Office Rm. Blocker 614A, Telephone (979)8623257
Email: kuchment@math.tamu.edu, Home Page: /~kuchment
Section: 970 (honors)
Time: TR 12:45  2:00pm
Room: ZACH 119D
Textbook:Bond and Keane, An Introduction to Abstract Mathematics, 2007, Waveland Press, ISBN 1577665392.
Regular office hours: MW 1  2 pm, Rm. Blocker 614A, no appointment is needed.
Additional office hours can be arranged by appointment.
Help sessions (starting September 9th), lead by Hannah Frailey: TR 6  7:30 pm (if there is no one at 7 pm, the session ends), Rm. Blocker 605.
No appointment is needed.
The purpose of the course is to provide students with important foundational skills that will prepare them to be successful in higher level courses. The main thrust is to teach students how to understand, create, and communicate proofs. Some frequently used types of proofs will be introduced. Several mathematical topics from logic, set theory, etc. will be addressed, where the newly learned techniques can be applied.
This is a W (writing) course, which means that close attention will be paid
to students' ability to write mathematical statements and proofs mathematically
and grammatically correctly. About one third of the grade will depend on the
writing.
The instructor will be providing examples and recommendations concerning math writing.
The following little book (not required) is a good source for many such recommendations:
Donald E. Knuth, Tracy Larrabee, Mathematical Writing, The Mathematical Association of America 1989.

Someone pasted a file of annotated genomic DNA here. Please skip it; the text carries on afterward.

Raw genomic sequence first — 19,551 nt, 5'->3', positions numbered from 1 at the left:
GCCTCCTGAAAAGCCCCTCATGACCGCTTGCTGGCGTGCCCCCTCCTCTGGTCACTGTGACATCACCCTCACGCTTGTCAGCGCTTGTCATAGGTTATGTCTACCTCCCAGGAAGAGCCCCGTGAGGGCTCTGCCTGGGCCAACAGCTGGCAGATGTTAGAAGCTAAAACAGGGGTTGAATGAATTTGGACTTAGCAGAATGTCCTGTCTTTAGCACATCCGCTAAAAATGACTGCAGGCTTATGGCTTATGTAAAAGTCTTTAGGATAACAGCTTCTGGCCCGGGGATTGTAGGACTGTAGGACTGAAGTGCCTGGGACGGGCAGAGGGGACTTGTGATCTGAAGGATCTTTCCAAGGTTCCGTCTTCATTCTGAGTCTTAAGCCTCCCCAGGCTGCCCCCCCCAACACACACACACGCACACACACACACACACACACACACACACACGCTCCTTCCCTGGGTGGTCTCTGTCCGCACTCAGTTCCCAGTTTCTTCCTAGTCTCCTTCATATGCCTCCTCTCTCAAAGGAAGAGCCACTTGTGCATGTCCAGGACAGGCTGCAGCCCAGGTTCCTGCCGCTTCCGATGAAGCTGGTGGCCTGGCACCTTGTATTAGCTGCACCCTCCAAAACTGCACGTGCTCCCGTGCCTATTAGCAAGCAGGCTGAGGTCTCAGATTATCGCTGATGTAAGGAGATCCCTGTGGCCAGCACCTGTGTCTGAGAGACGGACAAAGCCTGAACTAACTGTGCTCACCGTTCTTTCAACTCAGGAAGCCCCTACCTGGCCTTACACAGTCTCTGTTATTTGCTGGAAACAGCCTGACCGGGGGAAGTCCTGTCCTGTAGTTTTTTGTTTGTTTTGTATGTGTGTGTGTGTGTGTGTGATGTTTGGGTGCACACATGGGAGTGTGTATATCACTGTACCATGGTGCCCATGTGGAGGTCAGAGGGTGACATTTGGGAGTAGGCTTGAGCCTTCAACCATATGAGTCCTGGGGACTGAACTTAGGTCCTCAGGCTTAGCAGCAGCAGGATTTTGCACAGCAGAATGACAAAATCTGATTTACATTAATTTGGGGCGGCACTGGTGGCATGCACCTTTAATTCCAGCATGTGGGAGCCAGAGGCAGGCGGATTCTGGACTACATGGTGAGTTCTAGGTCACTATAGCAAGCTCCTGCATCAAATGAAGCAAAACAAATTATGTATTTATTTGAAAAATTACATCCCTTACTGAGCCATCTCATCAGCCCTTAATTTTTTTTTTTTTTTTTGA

ISBN 9780883850633.
Some other books of this kind:
Norman E. Steenrod,, Paul R. Halmos, et al, How to Write Mathematics, Amer. Math. Soc. 1973. ISBN13: 9780821800553.
A collection of articles by famous mathematicians concerning writing.
Nicholas J. Higham, Handbook of Writing for the Mathematical Sciences, SIAM 1998.
ISBN13: 9780898714203
Steven Krantz, A Primer of Mathematical Writing: Being a Disquisition on Having Your Ideas Recorded, Typeset, Published, Read & Appreciated
And here is the timeless treasure: a tiny beautiful book on writing:
William Strunk Jr., E. B. White, The Elements of Style, Longman 1999 (there are zillions of other editions).
ISBN10: 020530902X, ISBN13: 9780205309023.
MATH 148, MATH 152 or MATH 172 or equivalent with a grade of C or better and eligibility for a honors class.
It is advised that besides doing homework, students try to solve other problems after the sections studied. In case of any difficulties contact the instructor.
Weeks 
Chapters and sections 
Home assignments (to be handed in BEFORE the class on the due date). 
Tests, quizzes, term papers (dates are flexible and will be confirmed closer to a test). 
1, Sept. 1  6 
Sections 1.1 Statements, 1.2 Compound statements 
Assignment #1  Sect. 1.1 #1 (b,c,e,f,h,j,k); 2(b,c,e,f,h); 3(b,c,e,f,h); 5(b,c,e,f); 6; 7(b,c), D5, D6, D8. Section 1.2. #3, 5(b,c,e,f), 15a, 16, D1, D2, D4. Extra credit: Section 1.1. #8, D3 . Due September 11th. 

2, Sept. 8  13 
Section 1.3 Implications 
TBA 

3, Sept. 15  20 
Section 1.4 Contrapositive and converse 
Assignment #2. Section 1.3 #1b,c; 2c; 3b; 4, 5, 6, 8, 9, D2; Section 1.4 # 4a,b; 5, 16, 17, 20, 21, D1, D2, D4 . Due Tuesday September 23rd. 

4, Sept. 22  27 
Sections 2.1  2.3 Sets 
n/a 

5, Sept. 29  Oct. 4 
Sections 6.1, 6.2. Infinite sets 
n/a 

67, Oct. 6  21 
Infinite sets 
n/a 
Exam 1, Oct. 9 on logic (1.1  1.4) and sets (2.1  2.3, 6.1, 6.2) 
7, Oct. 13  18 
Sections 5.2, 2.3  Induction. Pigeonhole principle 
Assignment #3. Section 2.3 #2, 4, 5 (b,c,e,f), 11, 14, 23; Section 5.2 # 1c, 3, 4b, 14; Section 6.1 #11 (a,b,c,d,e) Section 6.2 # 3, 4, 7 (b,c,e,f,h). Due Tuesday October 28th.